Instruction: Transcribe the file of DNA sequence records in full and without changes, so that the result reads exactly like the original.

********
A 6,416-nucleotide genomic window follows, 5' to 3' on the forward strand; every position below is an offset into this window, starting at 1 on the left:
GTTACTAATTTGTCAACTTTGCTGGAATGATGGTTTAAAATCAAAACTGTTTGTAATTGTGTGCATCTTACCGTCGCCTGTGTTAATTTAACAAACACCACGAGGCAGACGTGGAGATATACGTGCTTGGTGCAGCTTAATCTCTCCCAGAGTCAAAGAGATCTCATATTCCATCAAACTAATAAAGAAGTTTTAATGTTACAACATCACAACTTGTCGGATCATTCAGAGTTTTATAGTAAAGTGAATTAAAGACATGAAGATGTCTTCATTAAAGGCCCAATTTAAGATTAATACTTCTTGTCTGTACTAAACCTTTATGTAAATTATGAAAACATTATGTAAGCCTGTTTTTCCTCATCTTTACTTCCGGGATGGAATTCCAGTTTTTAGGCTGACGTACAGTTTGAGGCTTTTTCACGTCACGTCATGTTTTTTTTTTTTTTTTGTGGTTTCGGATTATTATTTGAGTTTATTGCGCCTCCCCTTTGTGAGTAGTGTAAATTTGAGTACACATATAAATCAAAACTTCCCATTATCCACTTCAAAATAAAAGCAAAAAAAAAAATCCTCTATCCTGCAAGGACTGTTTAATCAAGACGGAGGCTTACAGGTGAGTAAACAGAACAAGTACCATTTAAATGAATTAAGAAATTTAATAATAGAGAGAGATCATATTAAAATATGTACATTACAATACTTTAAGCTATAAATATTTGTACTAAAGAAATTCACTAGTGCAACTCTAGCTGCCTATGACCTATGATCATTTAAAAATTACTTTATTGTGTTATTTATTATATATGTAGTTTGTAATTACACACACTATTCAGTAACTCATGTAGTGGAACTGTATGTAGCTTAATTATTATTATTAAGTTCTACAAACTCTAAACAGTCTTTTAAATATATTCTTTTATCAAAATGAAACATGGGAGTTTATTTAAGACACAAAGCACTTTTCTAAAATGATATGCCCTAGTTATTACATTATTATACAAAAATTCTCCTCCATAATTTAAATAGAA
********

A 6,416-nucleotide genomic window follows, 5' to 3' on the forward strand; every position below is an offset into this window, starting at 1 on the left:
GTTACTAATTTGTCAACTTTGCTGGAATGATGGTTTAAAATCAAAACTGTTTGTAATTGTGTGCATCTTACCGTCGCCTGTGTTAATTTAACAAACACCACGAGGCAGACGTGGAGATATACGTGCTTGGTGCAGCTTAATCTCTCCCAGAGTCAAAGAGATCTCATATTCCATCAAACTAATAAAGAAGTTTTAATGTTACAACATCACAACTTGTCGGATCATTCAGAGTTTTATAGTAAAGTGAATTAAAGACATGAAGATGTCTTCATTAAAGGCCCAATTTAAGATTAATACTTCTTGTCTGTACTAAACCTTTATGTAAATTATGAAAACATTATGTAAGCCTGTTTTTCCTCATCTTTACTTCCGGGATGGAATTCCAGTTTTTAGGCTGACGTACAGTTTGAGGCTTTTTCACGTCACGTCATGTTTTTTTTTTTTTTTTGTGGTTTCGGATTATTATTTGAGTTTATTGCGCCTCCCCTTTGTGAGTAGTGTAAATTTGAGTACACATATAAATCAAAACTTCCCATTATCCACTTCAAAATAAAAGCAAAAAAAAAAATCCTCTATCCTGCAAGGACTGTTTAATCAAGACGGAGGCTTACAGGTGAGTAAACAGAACAAGTACCATTTAAATGAATTAAGAAATTTAATAATAGAGAGAGATCATATTAAAATATGTACATTACAATACTTTAAGCTATAAATATTTGTACTAAAGAAATTCACTAGTGCAACTCTAGCTGCCTATGACCTATGATCATTTAAAAATTACTTTATTGTGTTATTTATTATATATGTAGTTTGTAATTACACACACTATTCAGTAACTCATGTAGTGGAACTGTATGTAGCTTAATTATTATTATTAAGTTCTACAAACTCTAAACAGTCTTTTAAATATATTCTTTTATCAAAATGAAACATGGGAGTTTATTTAAGACACAAAGCACTTTTCTAAAATGATATGCCCTAGTTATTACATTATTATACAAAAATTCTCCTCCATAATTTAAATAGAA